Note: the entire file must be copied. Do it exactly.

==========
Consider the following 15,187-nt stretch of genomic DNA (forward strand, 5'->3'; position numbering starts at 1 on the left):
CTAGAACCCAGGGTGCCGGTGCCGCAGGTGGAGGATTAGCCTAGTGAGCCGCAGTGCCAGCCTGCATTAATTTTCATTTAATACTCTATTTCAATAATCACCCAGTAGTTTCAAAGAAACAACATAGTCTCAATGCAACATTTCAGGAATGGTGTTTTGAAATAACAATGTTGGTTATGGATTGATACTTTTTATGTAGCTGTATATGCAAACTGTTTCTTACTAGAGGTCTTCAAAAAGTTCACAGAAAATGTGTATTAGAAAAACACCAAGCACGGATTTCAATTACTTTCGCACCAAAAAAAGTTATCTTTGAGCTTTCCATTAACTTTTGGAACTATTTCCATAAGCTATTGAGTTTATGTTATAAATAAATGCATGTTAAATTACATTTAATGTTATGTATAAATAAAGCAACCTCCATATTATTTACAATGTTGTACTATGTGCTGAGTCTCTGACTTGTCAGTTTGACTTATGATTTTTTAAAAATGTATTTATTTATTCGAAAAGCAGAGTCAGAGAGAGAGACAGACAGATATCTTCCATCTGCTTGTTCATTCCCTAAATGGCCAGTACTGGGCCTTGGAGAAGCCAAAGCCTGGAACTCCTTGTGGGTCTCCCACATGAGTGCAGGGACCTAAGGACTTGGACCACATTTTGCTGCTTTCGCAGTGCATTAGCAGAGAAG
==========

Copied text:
Consider the following 15,187-nt stretch of genomic DNA (forward strand, 5'->3'; position numbering starts at 1 on the left):
CTAGAACCCAGGGTGCCGGTGCCGCAGGTGGAGGATTAGCCTAGTGAGCCGCAGTGCCAGCCTGCATTAATTTTCATTTAATACTCTATTTCAATAATCACCCAGTAGTTTCAAAGAAACAACATAGTCTCAATGCAACATTTCAGGAATGGTGTTTTGAAATAACAATGTTGGTTATGGATTGATACTTTTTATGTAGCTGTATATGCAAACTGTTTCTTACTAGAGGTCTTCAAAAAGTTCACAGAAAATGTGTATTAGAAAAACACCAAGCACGGATTTCAATTACTTTCGCACCAAAAAAAGTTATCTTTGAGCTTTCCATTAACTTTTGGAACTATTTCCATAAGCTATTGAGTTTATGTTATAAATAAATGCATGTTAAATTACATTTAATGTTATGTATAAATAAAGCAACCTCCATATTATTTACAATGTTGTACTATGTGCTGAGTCTCTGACTTGTCAGTTTGACTTATGATTTTTTAAAAATGTATTTATTTATTCGAAAAGCAGAGTCAGAGAGAGAGACAGACAGATATCTTCCATCTGCTTGTTCATTCCCTAAATGGCCAGTACTGGGCCTTGGAGAAGCCAAAGCCTGGAACTCCTTGTGGGTCTCCCACATGAGTGCAGGGACCTAAGGACTTGGACCACATTTTGCTGCTTTCGCAGTGCATTAGCAGAGAAG